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Tesla confirms compact SUV, pickup and heavy-duty vehicles

By / 5 years ago / New Cars / 1 Comment

Tesla is to launch a compact SUV, pickup truck and two heavy-duty vehicles, alongside a suite of mobility solutions, according to founder and CEO, Elon Musk.

The announcement is said to be part two of the company’s ‘master plan’ for energy-efficient living, the first part of which was announced ten years ago.

Part one had involved launching the low-volume Roadster, funded using Musk’s profits from co-founding PayPal, then re-investing profit into the higher-volume Model S, which in turn would fund the Model 3, launching next year. It was also aiming to launch a solar energy solution.

Part two is a little more wide-ranging. Musk said the company will launch a compact SUV, which is likely to be based on the Model 3’s platform and compete with cars such as the Porsche Macan and Jaguar F-Pace, and a pickup trick. The latter is a vital addition in the United States, where the Ford F-150 is the country’s best-selling vehicle.

Autonomy will be an important technology for the company. Tesla is working towards fully autonomous vehicles, based on data from the ‘Autopilot’ driver assistance system which is undergoing ‘beta’ testing at the moment, and Musk said all of its cars will be able to drive themselves and be summoned to collect owners.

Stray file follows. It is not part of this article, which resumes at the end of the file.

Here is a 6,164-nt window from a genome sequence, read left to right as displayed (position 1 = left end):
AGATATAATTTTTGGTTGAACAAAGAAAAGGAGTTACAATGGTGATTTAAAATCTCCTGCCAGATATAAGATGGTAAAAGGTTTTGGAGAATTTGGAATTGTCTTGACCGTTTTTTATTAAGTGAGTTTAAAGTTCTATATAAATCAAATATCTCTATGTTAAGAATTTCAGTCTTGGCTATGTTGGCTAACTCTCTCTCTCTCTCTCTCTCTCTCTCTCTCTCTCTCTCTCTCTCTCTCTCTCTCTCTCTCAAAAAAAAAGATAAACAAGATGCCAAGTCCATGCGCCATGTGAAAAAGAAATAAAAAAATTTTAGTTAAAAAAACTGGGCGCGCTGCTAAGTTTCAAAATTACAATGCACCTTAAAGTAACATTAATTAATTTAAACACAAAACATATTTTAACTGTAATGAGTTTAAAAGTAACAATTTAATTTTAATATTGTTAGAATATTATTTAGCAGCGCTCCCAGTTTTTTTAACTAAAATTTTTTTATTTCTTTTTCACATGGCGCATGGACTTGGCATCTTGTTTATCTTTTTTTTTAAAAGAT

In turn, the aim is to enable drivers to offer their cars via a shared fleet, earning money from them when they would otherwise be parked, which will mean there will be no need to develop a vehicle smaller than the Model 3.

Autonomous driving technology will also underpin Tesla’s planned heavy-duty truck and bus, both under development and due to be unveiled next year. Musk believes these will be able to be operated remotely by a fleet manager, reducing their overall size and improving energy efficiency.

“We must at some point achieve a sustainable energy economy or we will run out of fossil fuels to burn and civilization will collapse,” he said. “Given that we must get off fossil fuels anyway and that virtually all scientists agree that dramatically increasing atmospheric and oceanic carbon levels is insane, the faster we achieve sustainability, the better.”

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Alex Grant

Trained on Cardiff University’s renowned Postgraduate Diploma in Motor Magazine Journalism, Alex is an award-winning motoring journalist with ten years’ experience across B2B and consumer titles. A life-long car enthusiast with a fascination for new technology and future drivetrains, he joined Fleet World in April 2011, contributing across the magazine and website portfolio and editing the EV Fleet World Website.

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